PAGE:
Pragmatic Thinking and Learning: Refactor Your Wetware – Andy Hunt
Learning How To Learn Better: Quick Tips
The Recipe For Learning
- Always consider the context. Everything is part of a system, and you can get into trouble by only considering things in isolation.
- Use rules for novices and intuition for experts. This is one of the core principles of the Dreyfus skill model.
- Know what you don’t know, be humble about your understanding, and assume you don’t have a complete understanding or the full picture.
- Learn by watching and imitating, not by being lectured at.
- Keep practicing in order to remain an expert.
- Avoid formal methods if you need creativity, intuition, or inventiveness.
Learning How To Learn
- Capture all of your ideas, such as in a notebook, to get more of them.
- Strive for good design; it really works better.
- The more senses you engage in a task with, the more involved and focused your brain will be. Fiddling, music, walking, etc.
- Step away from the keyboard from time to time to solve hard problems.
- Change your viewpoint to solve the problem: look at it in reverse or exaggerate it.
- Watch for outliers: rarely doesn’t mean never.
- Be comfortable with uncertainty.
- Trust ink over memory; every mental read is a write.
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Tips And Tricks: Better Thinking And Learning
- Hedge your bets with diversity.
- Allow for different bugs in different people.
- Act like you’ve evolved, breathe, don’t hiss.
- Trust intuition, but verify.
- Create SMART objectives to reach your goals.
- Plan your investment in learning deliberately and developing your mind.
- Discover how you learn best, it might not be like other people.
- Form study groups to learn and teach.
- Read deliberately.
- To learn better: see it, do it, and teach it.
- Play more in order to learn more.
- Learn from similarities, unlearn from differences.
- Explore, invent, and apply in your environment—safely.
- See without judging and then act.
Better Retention And Organization
- Give yourself permission to fail; it’s the path to success.
- Groove your mind for success through envisioning it.
- Learn to pay attention.
- Make thinking time.
- Use a personal wiki to organize your knowledge and learning.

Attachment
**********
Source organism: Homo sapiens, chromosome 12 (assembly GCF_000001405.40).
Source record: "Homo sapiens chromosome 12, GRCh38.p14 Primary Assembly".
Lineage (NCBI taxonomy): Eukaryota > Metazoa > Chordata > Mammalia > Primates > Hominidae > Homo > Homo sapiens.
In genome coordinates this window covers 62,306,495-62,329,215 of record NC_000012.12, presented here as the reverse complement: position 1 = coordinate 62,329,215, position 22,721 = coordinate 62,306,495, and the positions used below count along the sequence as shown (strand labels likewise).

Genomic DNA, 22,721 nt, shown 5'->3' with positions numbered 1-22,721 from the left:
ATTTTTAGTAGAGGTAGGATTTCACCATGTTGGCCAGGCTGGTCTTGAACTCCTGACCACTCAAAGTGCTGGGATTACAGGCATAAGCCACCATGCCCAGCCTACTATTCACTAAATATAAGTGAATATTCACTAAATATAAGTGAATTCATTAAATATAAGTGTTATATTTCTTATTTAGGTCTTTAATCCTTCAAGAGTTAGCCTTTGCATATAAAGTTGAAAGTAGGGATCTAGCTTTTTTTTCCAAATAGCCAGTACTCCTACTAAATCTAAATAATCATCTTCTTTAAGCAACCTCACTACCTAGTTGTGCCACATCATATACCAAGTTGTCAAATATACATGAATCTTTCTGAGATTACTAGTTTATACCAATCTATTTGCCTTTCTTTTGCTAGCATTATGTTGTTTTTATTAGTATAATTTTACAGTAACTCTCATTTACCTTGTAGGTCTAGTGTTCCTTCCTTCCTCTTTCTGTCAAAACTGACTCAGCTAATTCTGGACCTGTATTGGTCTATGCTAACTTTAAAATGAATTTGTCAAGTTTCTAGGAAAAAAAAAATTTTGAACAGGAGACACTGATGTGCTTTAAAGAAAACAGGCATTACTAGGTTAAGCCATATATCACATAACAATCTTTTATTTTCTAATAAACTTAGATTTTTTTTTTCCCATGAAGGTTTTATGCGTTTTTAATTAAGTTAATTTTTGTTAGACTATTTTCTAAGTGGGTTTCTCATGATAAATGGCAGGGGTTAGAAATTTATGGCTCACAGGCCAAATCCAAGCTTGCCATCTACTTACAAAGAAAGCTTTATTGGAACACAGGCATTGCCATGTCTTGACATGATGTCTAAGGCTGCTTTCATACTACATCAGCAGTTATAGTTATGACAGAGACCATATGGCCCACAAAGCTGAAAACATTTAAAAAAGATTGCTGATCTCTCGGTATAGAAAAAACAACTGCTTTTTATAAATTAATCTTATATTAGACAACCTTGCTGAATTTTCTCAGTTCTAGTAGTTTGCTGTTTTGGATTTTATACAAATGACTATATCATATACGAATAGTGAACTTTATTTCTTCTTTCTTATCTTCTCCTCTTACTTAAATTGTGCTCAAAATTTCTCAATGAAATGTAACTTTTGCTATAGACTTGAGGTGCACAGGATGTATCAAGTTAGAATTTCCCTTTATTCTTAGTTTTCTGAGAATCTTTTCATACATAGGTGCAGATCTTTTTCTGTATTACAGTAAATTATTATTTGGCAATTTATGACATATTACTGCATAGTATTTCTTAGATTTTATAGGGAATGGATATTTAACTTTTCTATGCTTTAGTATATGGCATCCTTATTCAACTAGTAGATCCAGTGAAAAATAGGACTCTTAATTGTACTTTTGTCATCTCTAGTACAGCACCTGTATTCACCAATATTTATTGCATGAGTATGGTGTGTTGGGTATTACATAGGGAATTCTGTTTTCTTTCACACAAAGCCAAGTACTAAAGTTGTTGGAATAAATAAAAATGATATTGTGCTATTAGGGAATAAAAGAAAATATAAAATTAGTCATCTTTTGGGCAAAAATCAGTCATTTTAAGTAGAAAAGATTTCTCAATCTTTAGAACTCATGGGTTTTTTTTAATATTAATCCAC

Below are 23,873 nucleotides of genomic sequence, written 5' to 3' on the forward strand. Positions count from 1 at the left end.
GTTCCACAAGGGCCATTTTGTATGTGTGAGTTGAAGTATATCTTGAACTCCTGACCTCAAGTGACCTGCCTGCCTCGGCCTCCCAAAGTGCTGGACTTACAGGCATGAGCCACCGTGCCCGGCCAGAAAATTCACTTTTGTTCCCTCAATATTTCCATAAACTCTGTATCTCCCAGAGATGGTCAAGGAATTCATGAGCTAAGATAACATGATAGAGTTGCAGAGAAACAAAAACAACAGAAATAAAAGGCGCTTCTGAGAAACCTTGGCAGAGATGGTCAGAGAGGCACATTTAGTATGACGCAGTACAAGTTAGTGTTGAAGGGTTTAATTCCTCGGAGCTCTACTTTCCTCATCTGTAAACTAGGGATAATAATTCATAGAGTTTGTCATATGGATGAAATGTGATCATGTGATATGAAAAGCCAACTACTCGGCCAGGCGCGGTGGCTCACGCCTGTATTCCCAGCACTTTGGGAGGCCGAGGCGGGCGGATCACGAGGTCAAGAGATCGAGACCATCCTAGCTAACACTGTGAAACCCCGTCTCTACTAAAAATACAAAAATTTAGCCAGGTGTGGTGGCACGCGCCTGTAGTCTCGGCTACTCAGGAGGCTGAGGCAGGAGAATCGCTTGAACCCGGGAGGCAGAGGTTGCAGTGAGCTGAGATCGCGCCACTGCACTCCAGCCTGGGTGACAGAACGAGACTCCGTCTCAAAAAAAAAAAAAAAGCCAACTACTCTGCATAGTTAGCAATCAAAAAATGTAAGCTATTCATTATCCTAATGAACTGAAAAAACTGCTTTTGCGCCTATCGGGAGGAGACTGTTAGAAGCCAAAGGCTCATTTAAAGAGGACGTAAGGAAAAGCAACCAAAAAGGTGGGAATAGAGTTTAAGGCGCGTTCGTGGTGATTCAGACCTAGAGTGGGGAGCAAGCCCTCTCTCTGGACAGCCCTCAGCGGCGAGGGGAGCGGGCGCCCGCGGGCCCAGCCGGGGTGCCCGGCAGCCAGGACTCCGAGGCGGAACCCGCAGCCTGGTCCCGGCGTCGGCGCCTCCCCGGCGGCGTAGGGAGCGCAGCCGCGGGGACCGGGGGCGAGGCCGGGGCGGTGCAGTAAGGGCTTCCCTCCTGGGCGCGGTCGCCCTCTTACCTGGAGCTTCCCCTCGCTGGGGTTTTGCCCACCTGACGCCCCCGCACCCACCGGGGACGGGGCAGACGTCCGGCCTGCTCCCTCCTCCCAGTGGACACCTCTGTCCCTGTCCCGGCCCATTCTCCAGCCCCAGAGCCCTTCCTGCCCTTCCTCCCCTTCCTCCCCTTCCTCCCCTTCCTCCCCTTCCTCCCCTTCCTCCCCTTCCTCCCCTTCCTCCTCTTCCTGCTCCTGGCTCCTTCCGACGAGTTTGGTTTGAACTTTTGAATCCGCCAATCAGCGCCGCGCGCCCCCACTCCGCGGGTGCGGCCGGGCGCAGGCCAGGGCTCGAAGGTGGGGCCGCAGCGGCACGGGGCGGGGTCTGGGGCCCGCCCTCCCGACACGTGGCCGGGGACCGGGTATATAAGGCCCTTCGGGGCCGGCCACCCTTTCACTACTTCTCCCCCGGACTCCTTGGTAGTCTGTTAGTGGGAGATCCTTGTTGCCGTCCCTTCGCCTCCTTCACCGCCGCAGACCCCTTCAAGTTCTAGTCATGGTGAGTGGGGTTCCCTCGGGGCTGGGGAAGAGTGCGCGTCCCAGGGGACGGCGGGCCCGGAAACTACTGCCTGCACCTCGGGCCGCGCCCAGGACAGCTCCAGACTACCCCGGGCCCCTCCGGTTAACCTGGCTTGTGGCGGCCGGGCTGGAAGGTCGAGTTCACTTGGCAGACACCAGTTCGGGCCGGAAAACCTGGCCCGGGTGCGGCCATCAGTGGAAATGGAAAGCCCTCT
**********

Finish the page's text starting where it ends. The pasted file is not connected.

- Establish rules of engagement to manage interruptions.
- Send less email and you’ll receive less.
- Choose your own tempo for an email conversation, you can slow it down.
- Hide interruptions to maintain focus.
- Use multiple monitors to avoid context switching.
- Optimize your personal workflow to maximize context.
- Grab the wheel, you can’t steer on autopilot.
Challenge Your Intuition
Questions to ask yourself to challenge your intuition:
- How do you know?
- Says who?
- How specifically?
- How does what I’m doing cause you to…?
- Compared to what or whom?
- Does it always happen?
- Can you think of an exception?
- What would happen if you did (or didn’t)?
- What stops you from…?
Planning Is Important Even If There Is Deviation
The planning is more important than the plan.
Just because your plan is likely to change doesn’t mean planning isn’t valuable.
Make Reading More Effective
- Survey: Scan the table of contents and chapter summaries for an overview.
- Question: Note any questions you have.
- Read: Read in its entirety.
- Recite: Summarize, take notes, and put in your own words.
- Review: Reread, expand notes, and discuss with colleagues.
The Rule of Three
If you can’t think of three ways a plan can go wrong or three different solutions to a problem, then you haven’t thought about it hard enough.
You can’t just rely on a good teacher. A teacher doesn’t just teach; a student must also do the learning, and you must know how to learn effectively.
Uncorrected problems that you’re aware of only get worse. Fix them as soon as possible.